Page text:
📅 Capitol News Bureau Correspondent Bob Mercer has a look at what’s happening this week in Pierre. Click here for the latest report.

Aquatic invasive species

Another bill introduced by Noem’s administration is to tackle aquatic invasive species contamination.

South Dakota has seen several types of species:

Zebra mussels at Lewis and Clark Lake. Courtesy: State of South Dakota/Sam Stukel

While there are already administrative rules in this area, this four-page bill will add clear language into the law.

The legislation will make anyone possession, importing, shipping or transporting an invasive species a class 2 misdemeanor. If it is repeated within one year, it becomes a class 1 misdemeanor.

It also requires that boats be cleaned when removed from the water, drained by removing plugs and following other cleaning procedures. This is also a class 2 misdemeanor.

The legislation will allow inspection stations and a requirement for boaters to stop at one.

Last summer, in a weekly column, Noem said everyone in the state should work together to take care of the waters in South Dakota.

“If you use South Dakota’s lakes and rivers to boat, fish, hunt or for any other form of recreation, you need to care about the devasting impacts of aquatic invasive species,” Noem said. “I don’t want the next generation of anglers and boaters to have to solve this issue when we can do something about it today.”

State of the State

(AP Photo/James Nord)

On Tuesday, Noem will deliver her second State of the State address. This year, she plans to focus at least part of her speech on owning an operating a business in South Dakota.

In an excerpt from Noem’s speech released to the media on Monday, Noem is expected to speak to employers and businesses by saying: “South Dakota is OPEN for business.”

“I grew up with a Dad who dreamed of all four of his kids being able to stay on the family ranch if they wanted to. My vision for South Dakota is the same. We must ensure that every South Dakotan can build their life here and make a good living, so they can provide for their families and maintain our traditions and way of life. This is why I am committed to four pillars of protection for South Dakotans: keeping taxes low, limiting government spending, fighting government intrusion, and keeping government open and honest,” Noem is expected to say in prepared remarks.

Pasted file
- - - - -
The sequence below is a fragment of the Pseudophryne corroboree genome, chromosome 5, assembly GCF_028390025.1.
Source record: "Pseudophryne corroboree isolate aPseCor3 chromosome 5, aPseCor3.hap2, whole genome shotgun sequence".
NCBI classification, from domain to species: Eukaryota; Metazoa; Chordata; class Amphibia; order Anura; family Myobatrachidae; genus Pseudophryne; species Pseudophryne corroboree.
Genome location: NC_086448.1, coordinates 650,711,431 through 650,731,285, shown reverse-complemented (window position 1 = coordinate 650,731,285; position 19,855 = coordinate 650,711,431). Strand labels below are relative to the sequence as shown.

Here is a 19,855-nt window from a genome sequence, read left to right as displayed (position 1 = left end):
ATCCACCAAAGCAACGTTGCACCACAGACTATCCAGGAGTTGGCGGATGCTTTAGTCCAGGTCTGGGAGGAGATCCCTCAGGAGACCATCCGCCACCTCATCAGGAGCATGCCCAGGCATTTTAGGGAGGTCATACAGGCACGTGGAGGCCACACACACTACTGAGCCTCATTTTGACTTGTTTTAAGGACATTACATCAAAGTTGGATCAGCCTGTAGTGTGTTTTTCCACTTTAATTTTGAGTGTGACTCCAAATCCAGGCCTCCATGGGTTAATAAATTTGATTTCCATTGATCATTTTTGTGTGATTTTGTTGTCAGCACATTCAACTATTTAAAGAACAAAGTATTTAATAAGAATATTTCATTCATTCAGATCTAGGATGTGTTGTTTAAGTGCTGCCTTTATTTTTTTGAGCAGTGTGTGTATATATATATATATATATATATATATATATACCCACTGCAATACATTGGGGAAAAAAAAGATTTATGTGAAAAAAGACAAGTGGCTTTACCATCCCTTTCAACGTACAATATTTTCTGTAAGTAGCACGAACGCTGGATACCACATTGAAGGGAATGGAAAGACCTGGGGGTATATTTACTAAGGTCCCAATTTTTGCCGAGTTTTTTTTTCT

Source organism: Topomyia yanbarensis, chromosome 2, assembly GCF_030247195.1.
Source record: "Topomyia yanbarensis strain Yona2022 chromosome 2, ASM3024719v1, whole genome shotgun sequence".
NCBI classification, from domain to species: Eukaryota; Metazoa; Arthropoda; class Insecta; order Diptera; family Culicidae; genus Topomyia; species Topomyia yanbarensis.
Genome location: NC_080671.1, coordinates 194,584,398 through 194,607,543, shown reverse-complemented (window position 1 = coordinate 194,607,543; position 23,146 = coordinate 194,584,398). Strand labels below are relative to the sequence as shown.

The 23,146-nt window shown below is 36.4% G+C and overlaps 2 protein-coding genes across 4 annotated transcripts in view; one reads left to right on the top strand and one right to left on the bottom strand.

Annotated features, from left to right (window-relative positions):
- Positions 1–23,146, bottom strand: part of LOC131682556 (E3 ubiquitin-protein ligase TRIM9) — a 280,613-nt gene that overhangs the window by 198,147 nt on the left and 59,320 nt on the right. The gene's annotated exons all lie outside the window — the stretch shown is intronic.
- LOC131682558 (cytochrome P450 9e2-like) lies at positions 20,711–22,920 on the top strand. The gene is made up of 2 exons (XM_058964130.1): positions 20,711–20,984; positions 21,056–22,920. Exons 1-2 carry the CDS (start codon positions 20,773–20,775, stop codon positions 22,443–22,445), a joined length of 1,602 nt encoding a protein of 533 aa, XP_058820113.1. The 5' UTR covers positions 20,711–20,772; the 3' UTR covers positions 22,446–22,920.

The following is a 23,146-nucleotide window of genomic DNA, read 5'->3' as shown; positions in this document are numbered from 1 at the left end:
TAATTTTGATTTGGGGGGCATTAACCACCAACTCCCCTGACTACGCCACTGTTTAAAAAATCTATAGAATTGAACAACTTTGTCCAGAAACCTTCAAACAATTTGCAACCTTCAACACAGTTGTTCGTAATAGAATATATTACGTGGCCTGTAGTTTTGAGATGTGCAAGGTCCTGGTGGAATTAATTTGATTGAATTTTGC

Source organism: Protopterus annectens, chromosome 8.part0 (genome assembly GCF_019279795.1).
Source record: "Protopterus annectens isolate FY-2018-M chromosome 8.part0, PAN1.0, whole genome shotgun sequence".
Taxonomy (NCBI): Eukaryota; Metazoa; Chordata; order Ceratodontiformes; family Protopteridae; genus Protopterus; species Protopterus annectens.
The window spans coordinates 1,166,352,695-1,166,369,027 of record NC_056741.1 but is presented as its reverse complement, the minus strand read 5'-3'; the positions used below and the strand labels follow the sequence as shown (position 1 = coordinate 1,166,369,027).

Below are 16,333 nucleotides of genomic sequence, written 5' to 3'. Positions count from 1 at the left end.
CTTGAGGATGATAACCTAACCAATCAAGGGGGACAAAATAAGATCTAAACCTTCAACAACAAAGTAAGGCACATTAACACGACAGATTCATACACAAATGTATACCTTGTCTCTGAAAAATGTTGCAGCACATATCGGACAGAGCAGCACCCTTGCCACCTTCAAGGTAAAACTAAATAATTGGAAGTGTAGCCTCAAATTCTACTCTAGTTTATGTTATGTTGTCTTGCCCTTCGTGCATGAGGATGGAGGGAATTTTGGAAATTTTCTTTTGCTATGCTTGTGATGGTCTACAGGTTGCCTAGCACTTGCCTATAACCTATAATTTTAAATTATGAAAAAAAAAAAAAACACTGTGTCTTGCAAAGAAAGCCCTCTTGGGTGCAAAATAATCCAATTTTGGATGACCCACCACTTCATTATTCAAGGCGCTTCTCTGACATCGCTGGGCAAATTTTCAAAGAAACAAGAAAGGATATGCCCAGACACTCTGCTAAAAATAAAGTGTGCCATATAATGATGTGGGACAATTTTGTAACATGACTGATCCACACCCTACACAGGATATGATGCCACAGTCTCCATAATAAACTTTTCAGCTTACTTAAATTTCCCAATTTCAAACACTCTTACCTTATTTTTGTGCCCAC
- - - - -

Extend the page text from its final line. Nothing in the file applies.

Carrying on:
🔴 KELOLAND News will have a team in Pierre for the State of the State, lawmaker reaction, Noem’s news conference and the first day of the legislative session.

Capitol News Bureau Correspondent Bob Mercer has been covering the South Dakota legislature for more than three decades. Watch for his coverage on Twitter and the Capitol News Bureau page.

Kelli Volk will bring on-air reports all day on KELOLAND News. Follow Kelli on Facebook and Twitter.

KELOLAND.com Reporter Michael Geheren will be running a live blog during the State of the State address at 1 p.m. Follow Michael on Facebook and Twitter.

Copyright 2020 Nexstar Inc. All rights reserved. This material may not be published, broadcast, rewritten, or redistributed.